CDC’s report on meat processing plants

The Centers for Disease Control reports on meat processing plants:  Sociocultural and economic challenges to COVID-19 prevention in meat and poultry processing facilities include accommodating the needs of workers from diverse backgrounds who speak different primary languages; one facility reported a workforce with 40 primary languages.

Some employees were incentivized to work while ill as a result of medical leave and disability policies and attendance bonuses that could encourage working while experiencing symptoms [i.e. no sick leave – PFR]. Finally, many workers live in crowded, multigenerational settings and sometimes share transportation to and from work, contributing to increased risk for transmission of COVID-19 outside the facility itself. Changing transportation to and from the facilities to increase the number of vehicles and reduce the number of passengers per vehicle helped maintain physical distancing in some facilities.

In early April, CDC was alerted to COVID-19 cases among workers in several meat and poultry processing facilities and responded to state and local authorities’ requests for on-site or remote technical assistance.

By April 27, CDC had received aggregate data on COVID-19 cases from 19 of 23 states reporting at least one case related to this industry; there were 115 meat or poultry processing facilities with COVID-19 cases, including 4,913 workers with diagnosed COVID-19. Among 17 states reporting the number of workers in their affected facilities, 3.0% of 130,578 workers received diagnoses of COVID-19. Twenty COVID-19–related deaths were reported among workers.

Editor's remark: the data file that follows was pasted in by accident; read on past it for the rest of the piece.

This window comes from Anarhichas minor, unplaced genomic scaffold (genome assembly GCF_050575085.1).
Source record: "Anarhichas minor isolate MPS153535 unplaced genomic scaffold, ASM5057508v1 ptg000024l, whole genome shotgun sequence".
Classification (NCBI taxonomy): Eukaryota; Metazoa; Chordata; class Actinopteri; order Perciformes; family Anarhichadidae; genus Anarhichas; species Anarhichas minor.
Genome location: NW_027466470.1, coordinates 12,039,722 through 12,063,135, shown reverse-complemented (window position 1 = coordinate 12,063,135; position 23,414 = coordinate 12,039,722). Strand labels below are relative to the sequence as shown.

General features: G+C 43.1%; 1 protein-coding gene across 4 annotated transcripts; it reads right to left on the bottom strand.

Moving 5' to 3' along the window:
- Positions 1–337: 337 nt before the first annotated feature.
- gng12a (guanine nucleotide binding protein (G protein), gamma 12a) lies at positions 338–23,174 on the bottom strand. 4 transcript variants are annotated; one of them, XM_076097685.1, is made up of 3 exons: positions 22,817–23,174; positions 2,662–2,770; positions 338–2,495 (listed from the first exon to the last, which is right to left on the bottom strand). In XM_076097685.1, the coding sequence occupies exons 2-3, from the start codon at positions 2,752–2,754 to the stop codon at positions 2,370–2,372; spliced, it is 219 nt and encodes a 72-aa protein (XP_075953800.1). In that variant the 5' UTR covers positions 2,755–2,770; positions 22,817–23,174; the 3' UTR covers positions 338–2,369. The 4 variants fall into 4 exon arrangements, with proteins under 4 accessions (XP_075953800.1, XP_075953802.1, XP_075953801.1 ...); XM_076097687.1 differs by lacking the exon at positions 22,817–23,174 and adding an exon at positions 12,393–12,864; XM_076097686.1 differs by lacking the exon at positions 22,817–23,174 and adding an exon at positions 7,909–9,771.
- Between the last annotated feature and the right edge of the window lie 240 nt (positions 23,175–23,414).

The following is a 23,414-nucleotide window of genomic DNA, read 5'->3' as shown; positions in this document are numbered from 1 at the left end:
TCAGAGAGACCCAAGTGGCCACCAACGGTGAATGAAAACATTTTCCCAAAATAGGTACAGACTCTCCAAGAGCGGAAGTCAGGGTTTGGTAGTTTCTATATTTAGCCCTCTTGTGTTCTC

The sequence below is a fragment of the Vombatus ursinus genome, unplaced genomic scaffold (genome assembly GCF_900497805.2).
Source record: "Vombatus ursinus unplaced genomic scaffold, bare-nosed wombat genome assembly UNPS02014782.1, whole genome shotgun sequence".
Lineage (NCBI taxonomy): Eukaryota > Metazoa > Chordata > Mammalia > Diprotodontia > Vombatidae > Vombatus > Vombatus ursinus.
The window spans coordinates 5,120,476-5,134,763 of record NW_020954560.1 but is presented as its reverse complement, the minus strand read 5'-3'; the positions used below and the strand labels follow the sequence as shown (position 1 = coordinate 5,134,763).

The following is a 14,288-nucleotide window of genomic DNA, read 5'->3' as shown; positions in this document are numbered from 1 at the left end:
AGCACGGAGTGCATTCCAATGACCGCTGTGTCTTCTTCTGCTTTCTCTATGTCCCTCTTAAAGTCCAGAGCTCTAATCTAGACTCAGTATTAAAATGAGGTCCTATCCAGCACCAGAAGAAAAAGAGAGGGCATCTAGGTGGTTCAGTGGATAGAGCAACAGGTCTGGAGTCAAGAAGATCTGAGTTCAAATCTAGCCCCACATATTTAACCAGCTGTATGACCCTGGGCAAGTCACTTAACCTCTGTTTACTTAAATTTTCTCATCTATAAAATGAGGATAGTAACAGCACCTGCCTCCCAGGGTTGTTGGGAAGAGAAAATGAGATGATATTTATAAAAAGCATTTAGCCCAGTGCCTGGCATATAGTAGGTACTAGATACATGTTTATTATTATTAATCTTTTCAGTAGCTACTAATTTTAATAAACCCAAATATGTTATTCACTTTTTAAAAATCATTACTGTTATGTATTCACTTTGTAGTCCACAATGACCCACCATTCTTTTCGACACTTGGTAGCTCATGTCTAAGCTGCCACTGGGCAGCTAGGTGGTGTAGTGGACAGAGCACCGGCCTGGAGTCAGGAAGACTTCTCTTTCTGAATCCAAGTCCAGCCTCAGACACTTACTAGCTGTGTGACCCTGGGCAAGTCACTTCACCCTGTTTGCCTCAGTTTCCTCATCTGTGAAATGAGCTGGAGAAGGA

Facility challenges included structural and operational practices that made it difficult to maintain a 6-foot (2-meter) distance while working, especially on production lines, and in nonproduction settings during breaks and while entering and exiting facilities. The pace and physical demands of processing work made adherence to face covering recommendations difficult, with some workers observed covering only their mouths and frequently readjusting their face coverings while working. Some sites were also observed to have difficulty adhering to the heightened cleaning and disinfection guidance recommended for all worksites to reduce SARS-CoV-2 transmission.

From here.

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